Dead teenage burglar had long record

14 April 2000

Dead teenage burglar had long record

A TEENAGE burglar shot dead at a Norfolk farm last August had a criminal record stretching back to when he was 12, Norwich Crown Court was told this week.

Fred Barras, aged 16, had made 18 court appearances, mainly for burglary and theft, but including two for assaulting policemen, before he was shot last summer, the court heard. He had also been sentenced to a number of spells in a youth detention centre and, at the time of his shooting, was on bail for another offence.

Tony Martin, 55, who lives in a remote farmhouse at Emneth, Norfolk, is on trial for Mr Barrass murder after an incident at his Emneth home on the night of August 20 last year. The court was told Mr Martin had no confidence in the police and rigged his property with security devices. He is alleged to have told a local Farmwatch meeting a few months before the incident: "Out there youre on your own – youre the law".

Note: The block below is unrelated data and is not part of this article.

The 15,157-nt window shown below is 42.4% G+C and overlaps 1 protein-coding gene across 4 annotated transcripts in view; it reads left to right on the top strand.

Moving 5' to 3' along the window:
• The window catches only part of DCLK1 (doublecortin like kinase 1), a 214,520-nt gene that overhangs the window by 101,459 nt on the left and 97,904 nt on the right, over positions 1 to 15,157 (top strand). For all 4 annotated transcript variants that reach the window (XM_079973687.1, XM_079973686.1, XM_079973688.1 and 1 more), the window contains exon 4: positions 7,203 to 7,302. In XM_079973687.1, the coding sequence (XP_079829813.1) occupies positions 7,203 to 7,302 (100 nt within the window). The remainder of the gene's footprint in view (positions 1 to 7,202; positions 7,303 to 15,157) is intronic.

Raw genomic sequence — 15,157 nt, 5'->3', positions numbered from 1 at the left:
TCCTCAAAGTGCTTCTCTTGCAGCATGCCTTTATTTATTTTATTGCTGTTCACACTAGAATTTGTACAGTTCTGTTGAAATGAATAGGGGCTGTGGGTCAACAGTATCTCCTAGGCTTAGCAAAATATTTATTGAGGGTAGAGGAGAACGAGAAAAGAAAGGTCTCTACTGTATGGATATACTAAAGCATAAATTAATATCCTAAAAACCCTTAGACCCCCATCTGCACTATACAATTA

Mr Martin pleaded not guilty to the murder of Fred Barras, 16, and to the attempted murder of Brendan Fearon, 30, both of Newark, Nottinghamshire. He also pleaded not guilty to two other charges, one of wounding with intent and the other of possessing a firearm and ammunition with intent to endanger life. However, Mr Martin has pleaded guilty to a separate charge of possessing a shotgun without a certificate.

Rosamund Horwood-Smart QC, prosecuting, told the jury that Mr Martin, who lived alone with his Rottweiler dogs, described his way of life as eccentric. The house was almost derelict and had only two lights. Iron bars were fixed to the inside of doors and windows. Steps had been removed from the bottom and the top of the stairs, the latter gap being described by the QC as a "booby trap".

She said ladders were positioned on the roofs of outbuildings and had been lashed to trees and it was for the jury to decide whether they were "lookout posts". Ms Horwood-Smart told the court that Mr Martin slept fully-clothed wearing his boots "in contemplation of something."

Mr Martin had told a police officer when reporting a previous burglary that if the culprits returned he would "blow their heads off", said Ms Horwood-Smart. She said the defendant claimed at a local Farmwatch meeting, that the police were "a waste of time".

The case continues. &#42

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